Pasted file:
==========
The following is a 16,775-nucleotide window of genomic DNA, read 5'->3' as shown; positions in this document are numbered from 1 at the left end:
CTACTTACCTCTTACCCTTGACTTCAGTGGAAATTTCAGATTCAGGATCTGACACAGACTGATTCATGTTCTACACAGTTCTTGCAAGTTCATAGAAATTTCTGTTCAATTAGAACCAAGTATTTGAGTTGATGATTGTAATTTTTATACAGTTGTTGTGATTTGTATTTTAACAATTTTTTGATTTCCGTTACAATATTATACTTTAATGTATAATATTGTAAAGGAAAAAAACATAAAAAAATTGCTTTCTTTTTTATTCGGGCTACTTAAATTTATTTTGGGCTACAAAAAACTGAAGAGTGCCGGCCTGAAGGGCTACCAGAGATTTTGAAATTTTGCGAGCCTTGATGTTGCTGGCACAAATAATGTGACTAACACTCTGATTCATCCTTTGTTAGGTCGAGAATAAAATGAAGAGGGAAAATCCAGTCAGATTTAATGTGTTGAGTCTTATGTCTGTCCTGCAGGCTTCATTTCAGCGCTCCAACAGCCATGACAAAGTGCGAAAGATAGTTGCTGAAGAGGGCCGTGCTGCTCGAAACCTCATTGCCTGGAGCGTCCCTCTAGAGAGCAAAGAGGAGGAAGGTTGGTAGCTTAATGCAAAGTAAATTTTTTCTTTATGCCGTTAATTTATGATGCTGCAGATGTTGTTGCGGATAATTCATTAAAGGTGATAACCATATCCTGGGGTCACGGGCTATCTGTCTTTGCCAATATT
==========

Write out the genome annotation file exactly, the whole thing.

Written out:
The following is a 16,775-nucleotide window of genomic DNA, read 5'->3' as shown; positions in this document are numbered from 1 at the left end:
CTACTTACCTCTTACCCTTGACTTCAGTGGAAATTTCAGATTCAGGATCTGACACAGACTGATTCATGTTCTACACAGTTCTTGCAAGTTCATAGAAATTTCTGTTCAATTAGAACCAAGTATTTGAGTTGATGATTGTAATTTTTATACAGTTGTTGTGATTTGTATTTTAACAATTTTTTGATTTCCGTTACAATATTATACTTTAATGTATAATATTGTAAAGGAAAAAAACATAAAAAAATTGCTTTCTTTTTTATTCGGGCTACTTAAATTTATTTTGGGCTACAAAAAACTGAAGAGTGCCGGCCTGAAGGGCTACCAGAGATTTTGAAATTTTGCGAGCCTTGATGTTGCTGGCACAAATAATGTGACTAACACTCTGATTCATCCTTTGTTAGGTCGAGAATAAAATGAAGAGGGAAAATCCAGTCAGATTTAATGTGTTGAGTCTTATGTCTGTCCTGCAGGCTTCATTTCAGCGCTCCAACAGCCATGACAAAGTGCGAAAGATAGTTGCTGAAGAGGGCCGTGCTGCTCGAAACCTCATTGCCTGGAGCGTCCCTCTAGAGAGCAAAGAGGAGGAAGGTTGGTAGCTTAATGCAAAGTAAATTTTTTCTTTATGCCGTTAATTTATGATGCTGCAGATGTTGTTGCGGATAATTCATTAAAGGTGATAACCATATCCTGGGGTCACGGGCTATCTGTCTTTGCCAATATT